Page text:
A site of satirical musings, commentary and/or rhetorical criticism of the world at large.

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Location: Southeastern, Pennsylvania, United States

Saturday, September 17, 2011

Thank You, Tea Party

Dear Tea Party,

How do I ridicule thee? Let me count the adjectives!

Thou art belligerent. No, too strong! Thou art very angry. No, too subtle! Thou art hostile! Perfect!

Thou art strong-willed. No, too positive for this left-leaning blog. Thou art uncompromising! Oh, duh! Thou art as stubborn as a jackass! Perfect!

Now let’s add another adjective: blood-thirsty!

We come to this latest adjective due to the audience reaction at the Tea Party sponsored debate featuring the announced candidates for the Republican nomination for President. Moderator Wolf Blitzer posed a hypothetical situation to libertarian leaning candidate Rand Paul about an otherwise healthy young man who foregoes the cost of a health insurance policy, but ends up comatose in a hospital. Blitzer asked who should pay for his care.

Paul dug back into his own experiences and recounted a time when churches and the community would step forward and help out, instead of allowing the young man to depend on the government for his care. Blitzer followed up with a blunt question, “Should we let him die?” While Paul continued this answer, members of the audience responded with shouts of “Yeah” and applause.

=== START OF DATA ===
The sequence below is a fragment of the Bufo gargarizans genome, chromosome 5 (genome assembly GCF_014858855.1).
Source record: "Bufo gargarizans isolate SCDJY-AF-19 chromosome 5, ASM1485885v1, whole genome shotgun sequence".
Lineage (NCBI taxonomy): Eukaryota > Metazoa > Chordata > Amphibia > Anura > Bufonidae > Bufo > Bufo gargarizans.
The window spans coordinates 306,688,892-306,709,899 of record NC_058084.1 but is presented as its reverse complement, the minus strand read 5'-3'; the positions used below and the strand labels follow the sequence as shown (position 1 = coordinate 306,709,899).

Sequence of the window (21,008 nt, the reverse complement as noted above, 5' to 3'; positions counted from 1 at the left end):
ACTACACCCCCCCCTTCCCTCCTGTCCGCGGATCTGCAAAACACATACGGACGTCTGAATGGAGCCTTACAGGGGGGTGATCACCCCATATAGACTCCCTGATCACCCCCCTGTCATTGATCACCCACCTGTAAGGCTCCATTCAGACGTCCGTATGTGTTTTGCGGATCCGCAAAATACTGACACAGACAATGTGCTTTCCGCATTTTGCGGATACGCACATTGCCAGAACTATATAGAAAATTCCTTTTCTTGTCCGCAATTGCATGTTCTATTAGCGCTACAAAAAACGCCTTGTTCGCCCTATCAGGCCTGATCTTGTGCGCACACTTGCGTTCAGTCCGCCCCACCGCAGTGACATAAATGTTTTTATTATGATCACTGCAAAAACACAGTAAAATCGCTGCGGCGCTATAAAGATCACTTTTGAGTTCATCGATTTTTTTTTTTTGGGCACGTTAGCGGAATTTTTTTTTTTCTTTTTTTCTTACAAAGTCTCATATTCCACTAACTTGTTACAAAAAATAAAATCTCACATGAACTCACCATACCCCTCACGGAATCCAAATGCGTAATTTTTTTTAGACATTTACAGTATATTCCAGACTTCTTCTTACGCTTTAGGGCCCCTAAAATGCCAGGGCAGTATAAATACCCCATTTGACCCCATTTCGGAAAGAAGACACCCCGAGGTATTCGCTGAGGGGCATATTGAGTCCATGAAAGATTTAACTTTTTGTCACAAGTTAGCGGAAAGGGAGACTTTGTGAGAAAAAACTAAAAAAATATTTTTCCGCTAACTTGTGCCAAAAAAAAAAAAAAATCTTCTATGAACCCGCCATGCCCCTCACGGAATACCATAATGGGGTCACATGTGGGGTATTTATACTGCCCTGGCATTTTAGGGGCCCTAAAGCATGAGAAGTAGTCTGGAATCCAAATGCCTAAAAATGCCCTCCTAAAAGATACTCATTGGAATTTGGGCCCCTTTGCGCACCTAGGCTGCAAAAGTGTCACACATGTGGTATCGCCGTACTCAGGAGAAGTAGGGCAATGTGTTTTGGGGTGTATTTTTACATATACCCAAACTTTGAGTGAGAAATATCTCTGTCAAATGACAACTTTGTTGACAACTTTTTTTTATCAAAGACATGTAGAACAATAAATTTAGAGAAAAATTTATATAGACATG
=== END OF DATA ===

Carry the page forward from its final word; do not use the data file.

The audience's shameful reaction shocked many. It was repulsive — oh, there’s another wonderful adjective for this political cult — and (dare I say) most unchristian-like. The whole episode points to the classic conflict between the economy, with its attendant costs of accomplishing results such as good health, and good old-fashioned Christian charity.

So, in this hypothetical case of this young man, we should let churches step forward and see to his needs. Okay, fine, I can see this working to a point. Volunteers could help with the man’s custodial needs, but how many church-goers will be able to keep putting money in the collection plate for other expenses like, say, medication. The pleas from the pulpit for more contributions could get old real fast, particularly now, when many in the congregation may themselves be unemployed and without health insurance. An apple pie and a ham dinner are nice (sorry for resorting to the old stereotyping of Christian churches, but I am trying to make a point), but these acts of charity won’t revive a comatose patient.

We live in a society which has developed the best medicine in the world! How can we not take advantage of this level of medical care, which incidentally was developed over many years of financial investment and blood, sweat and tears? How could members of a community hope to afford the care our critically-ill example needs to recover? Would these people seriously expect pharmaceutical companies to forgo a return on their investments and write off the cost of their product to help one patient? How could they expect hospitals to stay in business if the facilities granted deep discounts to uninsured patients?